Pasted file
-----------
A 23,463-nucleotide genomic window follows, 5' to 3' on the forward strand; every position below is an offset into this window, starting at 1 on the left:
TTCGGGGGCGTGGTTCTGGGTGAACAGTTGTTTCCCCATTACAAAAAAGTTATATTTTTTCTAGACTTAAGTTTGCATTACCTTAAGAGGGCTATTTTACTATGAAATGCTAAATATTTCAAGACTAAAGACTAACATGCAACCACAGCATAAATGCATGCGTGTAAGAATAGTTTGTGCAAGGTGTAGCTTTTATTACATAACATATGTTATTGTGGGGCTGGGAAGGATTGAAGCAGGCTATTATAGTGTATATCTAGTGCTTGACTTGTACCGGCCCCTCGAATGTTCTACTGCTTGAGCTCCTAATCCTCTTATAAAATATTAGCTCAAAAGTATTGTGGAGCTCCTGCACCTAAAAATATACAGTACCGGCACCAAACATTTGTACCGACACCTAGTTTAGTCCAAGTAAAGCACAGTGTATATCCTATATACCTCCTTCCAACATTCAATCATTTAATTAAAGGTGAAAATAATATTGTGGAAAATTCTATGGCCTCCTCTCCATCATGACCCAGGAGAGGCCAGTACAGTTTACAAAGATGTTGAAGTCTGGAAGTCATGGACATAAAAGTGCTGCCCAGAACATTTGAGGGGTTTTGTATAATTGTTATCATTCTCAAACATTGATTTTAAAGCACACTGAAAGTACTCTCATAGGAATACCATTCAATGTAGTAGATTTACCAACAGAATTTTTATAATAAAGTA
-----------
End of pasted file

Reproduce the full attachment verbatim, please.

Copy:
A 23,463-nucleotide genomic window follows, 5' to 3' on the forward strand; every position below is an offset into this window, starting at 1 on the left:
TTCGGGGGCGTGGTTCTGGGTGAACAGTTGTTTCCCCATTACAAAAAAGTTATATTTTTTCTAGACTTAAGTTTGCATTACCTTAAGAGGGCTATTTTACTATGAAATGCTAAATATTTCAAGACTAAAGACTAACATGCAACCACAGCATAAATGCATGCGTGTAAGAATAGTTTGTGCAAGGTGTAGCTTTTATTACATAACATATGTTATTGTGGGGCTGGGAAGGATTGAAGCAGGCTATTATAGTGTATATCTAGTGCTTGACTTGTACCGGCCCCTCGAATGTTCTACTGCTTGAGCTCCTAATCCTCTTATAAAATATTAGCTCAAAAGTATTGTGGAGCTCCTGCACCTAAAAATATACAGTACCGGCACCAAACATTTGTACCGACACCTAGTTTAGTCCAAGTAAAGCACAGTGTATATCCTATATACCTCCTTCCAACATTCAATCATTTAATTAAAGGTGAAAATAATATTGTGGAAAATTCTATGGCCTCCTCTCCATCATGACCCAGGAGAGGCCAGTACAGTTTACAAAGATGTTGAAGTCTGGAAGTCATGGACATAAAAGTGCTGCCCAGAACATTTGAGGGGTTTTGTATAATTGTTATCATTCTCAAACATTGATTTTAAAGCACACTGAAAGTACTCTCATAGGAATACCATTCAATGTAGTAGATTTACCAACAGAATTTTTATAATAAAGTA